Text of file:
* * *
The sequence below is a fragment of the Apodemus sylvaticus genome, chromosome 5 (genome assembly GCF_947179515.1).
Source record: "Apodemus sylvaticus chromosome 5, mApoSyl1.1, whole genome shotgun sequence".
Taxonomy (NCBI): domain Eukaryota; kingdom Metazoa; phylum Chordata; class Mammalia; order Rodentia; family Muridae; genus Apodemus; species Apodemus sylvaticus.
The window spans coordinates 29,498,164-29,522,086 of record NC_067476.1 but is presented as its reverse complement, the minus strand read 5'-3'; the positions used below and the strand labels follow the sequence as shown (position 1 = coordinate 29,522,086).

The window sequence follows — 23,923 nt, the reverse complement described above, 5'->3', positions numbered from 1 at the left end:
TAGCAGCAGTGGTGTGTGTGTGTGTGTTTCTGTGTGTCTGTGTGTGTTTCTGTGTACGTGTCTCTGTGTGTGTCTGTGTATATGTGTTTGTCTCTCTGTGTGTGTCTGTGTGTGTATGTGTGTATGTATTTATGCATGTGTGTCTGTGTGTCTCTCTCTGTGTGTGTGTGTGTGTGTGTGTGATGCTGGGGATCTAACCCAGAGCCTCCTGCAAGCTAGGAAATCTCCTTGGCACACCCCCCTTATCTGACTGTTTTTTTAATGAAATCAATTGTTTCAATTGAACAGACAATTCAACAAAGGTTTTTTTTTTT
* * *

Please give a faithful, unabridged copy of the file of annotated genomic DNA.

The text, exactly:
The sequence below is a fragment of the Apodemus sylvaticus genome, chromosome 5 (genome assembly GCF_947179515.1).
Source record: "Apodemus sylvaticus chromosome 5, mApoSyl1.1, whole genome shotgun sequence".
Taxonomy (NCBI): domain Eukaryota; kingdom Metazoa; phylum Chordata; class Mammalia; order Rodentia; family Muridae; genus Apodemus; species Apodemus sylvaticus.
The window spans coordinates 29,498,164-29,522,086 of record NC_067476.1 but is presented as its reverse complement, the minus strand read 5'-3'; the positions used below and the strand labels follow the sequence as shown (position 1 = coordinate 29,522,086).

The window sequence follows — 23,923 nt, the reverse complement described above, 5'->3', positions numbered from 1 at the left end:
TAGCAGCAGTGGTGTGTGTGTGTGTGTTTCTGTGTGTCTGTGTGTGTTTCTGTGTACGTGTCTCTGTGTGTGTCTGTGTATATGTGTTTGTCTCTCTGTGTGTGTCTGTGTGTGTATGTGTGTATGTATTTATGCATGTGTGTCTGTGTGTCTCTCTCTGTGTGTGTGTGTGTGTGTGTGTGATGCTGGGGATCTAACCCAGAGCCTCCTGCAAGCTAGGAAATCTCCTTGGCACACCCCCCTTATCTGACTGTTTTTTTAATGAAATCAATTGTTTCAATTGAACAGACAATTCAACAAAGGTTTTTTTTTTT